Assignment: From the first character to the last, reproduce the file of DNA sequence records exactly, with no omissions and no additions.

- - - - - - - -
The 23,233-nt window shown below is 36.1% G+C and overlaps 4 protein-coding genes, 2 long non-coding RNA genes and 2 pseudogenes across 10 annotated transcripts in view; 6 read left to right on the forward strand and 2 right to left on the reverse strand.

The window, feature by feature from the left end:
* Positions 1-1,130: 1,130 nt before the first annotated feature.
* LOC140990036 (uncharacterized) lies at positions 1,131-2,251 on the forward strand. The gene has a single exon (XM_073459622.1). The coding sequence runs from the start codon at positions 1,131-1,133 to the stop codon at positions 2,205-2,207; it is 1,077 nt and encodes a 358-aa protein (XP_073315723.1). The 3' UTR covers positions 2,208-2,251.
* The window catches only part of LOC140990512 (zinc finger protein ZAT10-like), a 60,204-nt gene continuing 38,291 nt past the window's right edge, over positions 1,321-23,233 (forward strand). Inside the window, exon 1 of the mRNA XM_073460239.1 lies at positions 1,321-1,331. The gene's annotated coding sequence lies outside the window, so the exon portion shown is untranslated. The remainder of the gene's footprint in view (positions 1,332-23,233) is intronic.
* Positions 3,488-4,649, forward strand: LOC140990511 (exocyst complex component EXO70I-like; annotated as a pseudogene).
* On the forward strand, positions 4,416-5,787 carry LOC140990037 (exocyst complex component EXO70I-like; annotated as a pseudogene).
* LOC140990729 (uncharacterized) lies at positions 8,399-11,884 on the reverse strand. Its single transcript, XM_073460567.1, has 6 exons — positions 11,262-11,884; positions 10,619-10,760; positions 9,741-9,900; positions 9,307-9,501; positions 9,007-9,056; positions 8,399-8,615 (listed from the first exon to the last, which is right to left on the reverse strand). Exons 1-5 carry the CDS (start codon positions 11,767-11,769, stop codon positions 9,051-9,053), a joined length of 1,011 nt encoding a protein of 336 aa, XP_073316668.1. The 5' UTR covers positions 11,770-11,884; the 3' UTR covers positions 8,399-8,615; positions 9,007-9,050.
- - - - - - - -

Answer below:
The 23,233-nt window shown below is 36.1% G+C and overlaps 4 protein-coding genes, 2 long non-coding RNA genes and 2 pseudogenes across 10 annotated transcripts in view; 6 read left to right on the forward strand and 2 right to left on the reverse strand.

The window, feature by feature from the left end:
* Positions 1-1,130: 1,130 nt before the first annotated feature.
* LOC140990036 (uncharacterized) lies at positions 1,131-2,251 on the forward strand. The gene has a single exon (XM_073459622.1). The coding sequence runs from the start codon at positions 1,131-1,133 to the stop codon at positions 2,205-2,207; it is 1,077 nt and encodes a 358-aa protein (XP_073315723.1). The 3' UTR covers positions 2,208-2,251.
* The window catches only part of LOC140990512 (zinc finger protein ZAT10-like), a 60,204-nt gene continuing 38,291 nt past the window's right edge, over positions 1,321-23,233 (forward strand). Inside the window, exon 1 of the mRNA XM_073460239.1 lies at positions 1,321-1,331. The gene's annotated coding sequence lies outside the window, so the exon portion shown is untranslated. The remainder of the gene's footprint in view (positions 1,332-23,233) is intronic.
* Positions 3,488-4,649, forward strand: LOC140990511 (exocyst complex component EXO70I-like; annotated as a pseudogene).
* On the forward strand, positions 4,416-5,787 carry LOC140990037 (exocyst complex component EXO70I-like; annotated as a pseudogene).
* LOC140990729 (uncharacterized) lies at positions 8,399-11,884 on the reverse strand. Its single transcript, XM_073460567.1, has 6 exons — positions 11,262-11,884; positions 10,619-10,760; positions 9,741-9,900; positions 9,307-9,501; positions 9,007-9,056; positions 8,399-8,615 (listed from the first exon to the last, which is right to left on the reverse strand). Exons 1-5 carry the CDS (start codon positions 11,767-11,769, stop codon positions 9,051-9,053), a joined length of 1,011 nt encoding a protein of 336 aa, XP_073316668.1. The 5' UTR covers positions 11,770-11,884; the 3' UTR covers positions 8,399-8,615; positions 9,007-9,050.